The scenery here is dramatic to say the least. That’s probably why so many films have been made in the area. Not too far from us is Little Hollywood, where you can visit some of the film sets from movies made here – including many spaghetti westerns, Top Gun, Terminator, Indiana Jones and Star Wars to name but a few.
The climate is special too – summers are short and hot and winters are short and cold, and the rest of the year it’s, well, just lovely!
They always say that the special thing about here is you can go skiing in the morning and sunbathe on the beach in the afternoon! We’re about 30 minutes from the coast, and 30 minutes the other way you find yourself in the Sierra Nevada mountains.
The city of Almeria is actually lovely – you can wander round the shops then walk over and have lunch by the beach! This part of Spain was heavily influenced by the Moors, and you can see the remnants of this today, not only in the architecture but also in the food.
Almeria’s popularity is growing – there are growing areas of expats, particularly over towards Mojácar and Albox way. Even here in our small village there are probably a dozen expat couples from the UK, as well as from other countries. Property prices tend to be cheaper than other places such as Malaga too.
On the coast you can find Cabo de Gata – a beautiful nature reserve with stunning beaches and little white villages – somewhere we have yet to visit (mainly because of the lockdown), but it’s definitely on the list of places we want to see.
This is also a popular area for observatories – clear skies with little or no light pollution make it a great place to stargaze – we have sat on our roof terrace mesmerized by the Milky Way over our heads!
Little villages dot the landscape, all of which have little bars & cafes serving authentic tapas. Almeria is a place I would definitely recommend hiring a car and having a roam about, and I feel so unbelievably lucky to call it home.
Spain loves a party! And what must every party have … fireworks, lots and lots of fireworks!
Each village has their own series of fiestas throughout the year, and we made the effort to go to most of them during 2019 – they’re all about the community coming together, and we thought it was really important to be a part of that.
Last year, of course, everything was cancelled. I can’t tell you how sad it made people feel .
Yesterday was Santa Ana day. As she is the patron saint of our village it’s a big deal here. For those that may not know, Santa Ana was Mary’s mum (Jesus’ Granny). Obviously we’re still living with lots of restrictions, but our village was declared covid free a couple of weeks ago.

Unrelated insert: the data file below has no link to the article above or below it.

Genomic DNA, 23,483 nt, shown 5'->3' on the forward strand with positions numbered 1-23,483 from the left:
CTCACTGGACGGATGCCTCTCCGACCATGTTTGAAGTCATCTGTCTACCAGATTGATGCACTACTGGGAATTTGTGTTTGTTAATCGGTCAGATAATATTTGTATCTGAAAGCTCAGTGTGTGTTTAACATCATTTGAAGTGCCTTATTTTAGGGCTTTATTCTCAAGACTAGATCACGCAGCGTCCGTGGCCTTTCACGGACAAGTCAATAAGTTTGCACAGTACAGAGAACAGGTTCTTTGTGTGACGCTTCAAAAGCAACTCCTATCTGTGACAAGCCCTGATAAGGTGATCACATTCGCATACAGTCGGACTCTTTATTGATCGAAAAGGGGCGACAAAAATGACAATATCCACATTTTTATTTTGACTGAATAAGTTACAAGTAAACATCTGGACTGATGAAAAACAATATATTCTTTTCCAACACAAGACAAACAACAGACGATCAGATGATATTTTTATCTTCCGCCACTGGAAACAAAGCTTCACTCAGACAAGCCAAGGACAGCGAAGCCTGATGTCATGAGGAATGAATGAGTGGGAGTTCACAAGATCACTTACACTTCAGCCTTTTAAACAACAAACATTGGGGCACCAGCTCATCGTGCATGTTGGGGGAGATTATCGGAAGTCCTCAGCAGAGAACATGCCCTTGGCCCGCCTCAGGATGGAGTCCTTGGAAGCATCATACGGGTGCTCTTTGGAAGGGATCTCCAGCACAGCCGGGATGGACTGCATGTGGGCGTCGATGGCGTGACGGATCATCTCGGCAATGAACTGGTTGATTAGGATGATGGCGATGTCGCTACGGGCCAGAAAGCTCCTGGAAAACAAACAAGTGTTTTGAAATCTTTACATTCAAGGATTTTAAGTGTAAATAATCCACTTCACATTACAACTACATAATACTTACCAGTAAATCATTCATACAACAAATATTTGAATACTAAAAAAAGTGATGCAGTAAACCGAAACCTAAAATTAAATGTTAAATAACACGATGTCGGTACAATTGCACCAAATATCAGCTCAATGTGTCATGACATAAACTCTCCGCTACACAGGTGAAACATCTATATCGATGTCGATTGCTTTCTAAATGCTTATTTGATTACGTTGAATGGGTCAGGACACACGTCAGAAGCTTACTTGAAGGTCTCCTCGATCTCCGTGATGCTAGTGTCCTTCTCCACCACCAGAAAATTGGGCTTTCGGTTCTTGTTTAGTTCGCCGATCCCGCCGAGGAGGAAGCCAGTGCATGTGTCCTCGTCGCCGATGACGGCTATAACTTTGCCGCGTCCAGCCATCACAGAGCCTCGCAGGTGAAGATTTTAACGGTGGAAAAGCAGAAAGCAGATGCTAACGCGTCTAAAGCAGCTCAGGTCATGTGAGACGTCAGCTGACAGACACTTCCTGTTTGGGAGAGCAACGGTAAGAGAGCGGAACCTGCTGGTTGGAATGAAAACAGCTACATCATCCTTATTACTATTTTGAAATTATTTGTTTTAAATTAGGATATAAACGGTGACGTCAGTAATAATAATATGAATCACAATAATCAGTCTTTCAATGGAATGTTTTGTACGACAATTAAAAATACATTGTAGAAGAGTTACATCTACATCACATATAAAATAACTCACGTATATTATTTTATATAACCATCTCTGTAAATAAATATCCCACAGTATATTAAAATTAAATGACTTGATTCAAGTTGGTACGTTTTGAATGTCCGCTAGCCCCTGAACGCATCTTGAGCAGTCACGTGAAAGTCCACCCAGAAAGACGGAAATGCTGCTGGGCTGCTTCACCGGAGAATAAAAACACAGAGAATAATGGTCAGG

I take my hat off to the Ayuntamiento for the way they managed to celebrate yesterday – obviously no parades, no brass band etc, but what they did do was bring in a churros van and everyone in the village got free churros and chocolate in the morning – pop along to the van, pick up your freebies and take them home to enjoy. Then at lunchtime there was mass, which was streamed on Facebook, accompanied by fireworks. And last night, a huge firework display for everyone to watch from their balconies, again, streamed live on Facebook.
The amount of thought that went into organising a safe way for everyone to celebrate is astonishing, and is testament to how well local government works here.
Each town or village has an ayuntamiento – a town hall. Each village also has an elected Mayor. The Mayor (here it’s a lovely chap called Carmelo, who, just like the rest of us, farms oranges) works with the other committee members to run all aspects of the village.
Bearing in mind there’s only 380 people in our village, we have a municipal swimming pool, a floodlit astroturf football pitch, a small theatre, and a handball court. A small army of workers constantly sweep the roads, cut the trees, paint the walls and benches etc – every week some sort of maintenance is happening to keep the village looking lovely.
So the next celebration is Easter of course – usually there’s a parade here on Palm Sunday and then lots of community events over Easter – we’re highly unlikely to be able to have anything close to a normal Easter here, but we all have a little heart after yesterday that we’ll find a way to make it special.
Out here in the countryside, the weekly shop is a little different to what we were used to in the UK. Large supermarkets with an enormous amount of choice, and all veg available all year are just not a thing here. In Almeria you have loads of big supermarkets, but we rarely go down to the big city these days!
Locally, there’s the daily fish van that comes round the village beeping his horn vigorously – we’ve never bought from him as he doesn’t get to our village until lunchtime, and we’re always back at the finca by then if we have been out. Some locals say never to buy the fish as the van isn’t refrigerated – the fish is kept in polystyrene boxes in the back of the van, and would’ve been in there for hours by the time he gets to us!